About History in the HeadlinesCatch up on new discoveries, explore important anniversaries and get the history behind today's headlines.
- The John Wilkes Booth Mummy That Toured America
- In Reversal, Pearl Harbor Unknowns to Be Exhumed
- The Forgotten Story of America’s Titanic, 150 Years Ago
- WWII Aircraft Carrier Used in Atomic Bomb Tests Found Intact on Sea Floor
- 8 Things You May Not Know About the Gallipoli Campaign
- 8 Things You Didn't Know About Catherine the Great
- Julius Caesar Suffered from Strokes, Not Epilepsy, New Study Says
- Mussolini’s Final Hours, 70 Years Ago
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This Day in History
In a ceremony presided over by England’s Queen Elizabeth II and French President Francois Mitterand, a rail tunnel under the English Channel was officially open…
On the 150th anniversary of its first ride, explore 10 facts about the world’s first underground railway.
On the 100th anniversary of the birth of Richard Nixon, explore 10 surprising facts about America’s 37th president.
Fifty years after one of history’s most famous art exhibits, find out how two enigmatic women—Jackie Kennedy and the Mona Lisa—came together to captivate the nation.
Long-running tensions between the United Kingdom and Argentina over the Falkland Islands have flared again, near the 180th anniversary of a historic clash.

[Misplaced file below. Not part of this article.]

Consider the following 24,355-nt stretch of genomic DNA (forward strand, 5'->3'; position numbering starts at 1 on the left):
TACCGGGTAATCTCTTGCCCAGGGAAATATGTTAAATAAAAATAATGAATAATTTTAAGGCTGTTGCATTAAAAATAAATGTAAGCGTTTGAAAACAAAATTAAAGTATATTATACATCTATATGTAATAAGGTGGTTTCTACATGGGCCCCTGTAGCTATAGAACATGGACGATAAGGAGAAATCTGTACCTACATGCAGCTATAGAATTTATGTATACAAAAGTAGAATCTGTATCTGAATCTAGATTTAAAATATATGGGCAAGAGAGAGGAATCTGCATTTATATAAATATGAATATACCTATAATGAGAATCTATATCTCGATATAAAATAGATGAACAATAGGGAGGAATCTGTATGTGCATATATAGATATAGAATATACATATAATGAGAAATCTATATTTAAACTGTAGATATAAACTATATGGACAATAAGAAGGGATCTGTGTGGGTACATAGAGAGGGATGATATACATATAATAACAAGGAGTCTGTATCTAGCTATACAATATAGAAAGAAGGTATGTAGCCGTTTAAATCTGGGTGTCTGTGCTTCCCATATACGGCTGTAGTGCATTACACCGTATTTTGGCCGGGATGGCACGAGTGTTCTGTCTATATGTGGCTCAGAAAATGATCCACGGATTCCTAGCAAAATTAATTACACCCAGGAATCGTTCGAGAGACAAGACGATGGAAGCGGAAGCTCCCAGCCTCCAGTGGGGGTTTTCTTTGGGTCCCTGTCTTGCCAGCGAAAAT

As we celebrate the 175th anniversary of his landmark achievement, here are six things you may not know about the inventor of the telegraph.
On the 75th anniversary of its creation, take a look back at the history of the March of Dimes.
As college football kicks off 2013 with six bowl games, explore the history of this New Year’s Day tradition.
As 2012 comes to an end, explore some of the year’s stories, as covered by History in the Headlines.
As millions of people around the world prepare to celebrate Kwanzaa, explore five things you may not know about this pan-African holiday.
Seventy-five years ago, Walt Disney made history with the release of the first-ever full-length animated feature, “Snow White and the Seven Dwarfs.”
From Franklin’s brushes with death to Eleanor’s midnight ride with Amelia Earhart, here are 10 things you may not know about this presidential pair.
Sacagawea reportedly died 200 years ago today, but a gravestone in Wyoming tells a much different story.
On December 19, 1777, 11,000 Continental Army regulars marched into Valley Forge, Pennsylvania, to set up winter quarters during the Revolutionary War.